1.3 Intrinsic Viscosity Determination

We can either use the Huggins equation, which is derived from a virial expansion of the specific viscosity in powers of the intrinsic viscosity, or the Kraemer equation, which results from an expansion of the inherent viscosity, to determine the intrinsic viscosity.

1.3.1 Huggins Equation

The specific viscosity is related to the intrinsic viscosity by a power series of the form

                 2        3
ηsp = k0[η]c+ k1[η] c2 + k2[η] c3 + ...

where k0,k1,k2... are dimensionless constants, and k0 = 1.

Dividing by concentration, and truncating to only the second term, we form the Huggins equation as

ηsp∕c = [η]+ kH [η]2c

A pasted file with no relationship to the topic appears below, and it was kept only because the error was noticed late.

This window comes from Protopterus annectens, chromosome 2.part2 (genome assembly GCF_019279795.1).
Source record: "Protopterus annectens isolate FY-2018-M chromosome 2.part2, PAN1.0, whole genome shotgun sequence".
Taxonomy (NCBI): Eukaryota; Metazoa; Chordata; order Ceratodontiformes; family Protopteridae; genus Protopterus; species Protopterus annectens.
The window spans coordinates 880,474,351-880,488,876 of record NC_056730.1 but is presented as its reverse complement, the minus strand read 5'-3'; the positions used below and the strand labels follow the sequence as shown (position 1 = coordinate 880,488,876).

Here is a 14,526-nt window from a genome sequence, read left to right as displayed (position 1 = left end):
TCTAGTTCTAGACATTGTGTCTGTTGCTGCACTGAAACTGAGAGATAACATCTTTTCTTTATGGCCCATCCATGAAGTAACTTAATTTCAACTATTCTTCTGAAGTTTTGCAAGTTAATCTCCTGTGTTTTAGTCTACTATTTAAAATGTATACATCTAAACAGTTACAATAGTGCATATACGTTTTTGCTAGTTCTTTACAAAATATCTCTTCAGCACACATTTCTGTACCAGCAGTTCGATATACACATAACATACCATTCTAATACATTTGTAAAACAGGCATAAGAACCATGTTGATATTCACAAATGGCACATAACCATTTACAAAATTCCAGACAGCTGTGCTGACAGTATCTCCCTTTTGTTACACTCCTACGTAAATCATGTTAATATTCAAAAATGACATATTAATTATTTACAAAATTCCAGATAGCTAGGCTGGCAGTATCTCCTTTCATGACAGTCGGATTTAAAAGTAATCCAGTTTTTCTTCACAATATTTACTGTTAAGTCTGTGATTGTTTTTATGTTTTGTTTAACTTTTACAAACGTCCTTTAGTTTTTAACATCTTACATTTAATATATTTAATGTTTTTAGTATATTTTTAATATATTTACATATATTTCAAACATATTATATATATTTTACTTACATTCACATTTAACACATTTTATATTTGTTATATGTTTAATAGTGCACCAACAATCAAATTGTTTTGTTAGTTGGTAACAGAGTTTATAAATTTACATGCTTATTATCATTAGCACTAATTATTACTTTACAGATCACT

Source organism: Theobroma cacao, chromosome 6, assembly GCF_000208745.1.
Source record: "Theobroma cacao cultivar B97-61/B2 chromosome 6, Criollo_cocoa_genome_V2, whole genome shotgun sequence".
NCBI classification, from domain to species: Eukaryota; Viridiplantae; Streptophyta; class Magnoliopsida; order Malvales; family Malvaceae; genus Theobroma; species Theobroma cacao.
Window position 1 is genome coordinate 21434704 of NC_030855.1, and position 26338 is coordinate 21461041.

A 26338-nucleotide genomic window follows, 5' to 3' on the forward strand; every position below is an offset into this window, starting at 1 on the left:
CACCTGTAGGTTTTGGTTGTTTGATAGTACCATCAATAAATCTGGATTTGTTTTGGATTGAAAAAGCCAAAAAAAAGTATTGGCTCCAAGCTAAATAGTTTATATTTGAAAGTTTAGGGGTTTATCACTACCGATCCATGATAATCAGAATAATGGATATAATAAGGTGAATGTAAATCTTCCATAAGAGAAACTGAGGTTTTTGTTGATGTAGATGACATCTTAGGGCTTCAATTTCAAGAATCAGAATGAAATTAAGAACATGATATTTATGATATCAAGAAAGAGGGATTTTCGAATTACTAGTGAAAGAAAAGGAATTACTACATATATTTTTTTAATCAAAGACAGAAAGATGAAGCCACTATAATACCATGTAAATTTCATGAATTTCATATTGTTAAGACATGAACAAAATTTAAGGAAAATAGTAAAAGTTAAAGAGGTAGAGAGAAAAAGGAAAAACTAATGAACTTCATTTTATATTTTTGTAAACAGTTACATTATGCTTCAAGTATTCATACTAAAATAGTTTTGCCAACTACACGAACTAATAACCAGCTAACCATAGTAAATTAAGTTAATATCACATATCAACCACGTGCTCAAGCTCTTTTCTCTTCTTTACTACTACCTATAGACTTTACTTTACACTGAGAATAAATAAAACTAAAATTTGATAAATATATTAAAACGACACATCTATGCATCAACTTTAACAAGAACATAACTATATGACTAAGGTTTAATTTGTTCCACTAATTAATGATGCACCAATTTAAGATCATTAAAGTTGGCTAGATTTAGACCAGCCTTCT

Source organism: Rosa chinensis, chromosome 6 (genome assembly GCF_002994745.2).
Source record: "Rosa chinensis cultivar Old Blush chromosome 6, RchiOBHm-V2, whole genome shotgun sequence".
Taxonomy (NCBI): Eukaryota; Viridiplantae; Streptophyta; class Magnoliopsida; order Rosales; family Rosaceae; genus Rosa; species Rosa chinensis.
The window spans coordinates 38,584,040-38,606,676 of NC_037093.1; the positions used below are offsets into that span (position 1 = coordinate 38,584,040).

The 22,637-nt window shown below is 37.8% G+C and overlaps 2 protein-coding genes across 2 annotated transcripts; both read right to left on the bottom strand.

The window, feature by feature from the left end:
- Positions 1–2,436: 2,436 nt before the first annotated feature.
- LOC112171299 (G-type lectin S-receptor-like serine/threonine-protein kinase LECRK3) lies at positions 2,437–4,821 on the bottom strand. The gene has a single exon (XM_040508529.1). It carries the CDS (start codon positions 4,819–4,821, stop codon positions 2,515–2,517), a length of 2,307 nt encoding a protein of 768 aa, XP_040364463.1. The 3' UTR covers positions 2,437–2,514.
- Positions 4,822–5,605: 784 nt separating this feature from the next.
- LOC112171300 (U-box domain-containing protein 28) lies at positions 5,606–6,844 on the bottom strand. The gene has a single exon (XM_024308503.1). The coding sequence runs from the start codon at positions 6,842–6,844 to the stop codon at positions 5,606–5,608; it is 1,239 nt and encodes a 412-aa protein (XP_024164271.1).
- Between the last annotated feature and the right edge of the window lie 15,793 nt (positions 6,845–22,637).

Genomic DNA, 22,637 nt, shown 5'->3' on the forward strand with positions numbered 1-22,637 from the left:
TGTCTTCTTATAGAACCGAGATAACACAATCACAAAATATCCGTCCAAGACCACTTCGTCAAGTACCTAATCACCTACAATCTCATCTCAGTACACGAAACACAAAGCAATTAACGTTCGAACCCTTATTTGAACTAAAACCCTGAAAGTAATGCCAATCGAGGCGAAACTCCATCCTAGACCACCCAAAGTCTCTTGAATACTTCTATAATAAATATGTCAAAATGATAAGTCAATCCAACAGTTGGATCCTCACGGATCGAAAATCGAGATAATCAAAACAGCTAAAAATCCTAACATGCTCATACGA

(6)

The constant kH is termed the Huggins constant and has values ranging from 0.3 in good solvents to 0.5 in poor solvents. It contains information about hydrodynamic and thermodynamic interactions between coils in solution. A plot of the reduced viscosity, extrapolated to zero concentration yields the intrinsic viscosity.

1.3.2 Kraemer Equation

We may construct another expansion based on the relative viscosity, in dilute solutions where the specific viscosity is much less than 1.

ln(ηr) = ln(1+ ηsp) ≈ ηsp - (1∕2)η2sp

Using the expression for the specific viscosity in the Huggins equation above, Eq. 6, provides Equation 7, the Kraemer equation.

                             2
 ln(ηr) =   [η]c+ (kH - 1∕2) [η] c2
ln(ηr)∕c  =   [η]c+ kK [η]2c                                  (7)

A plot of the inherent viscosity, extrapolated to zero concentration, yields the intrinsic viscosity. Viscometry yield a viscosity average molecular weight, 
Mν where

      (∑         )1∕a
M  =  --∑niMi1+a-
  ν        niMi

where ni is the number density of chains of molar mass Mi.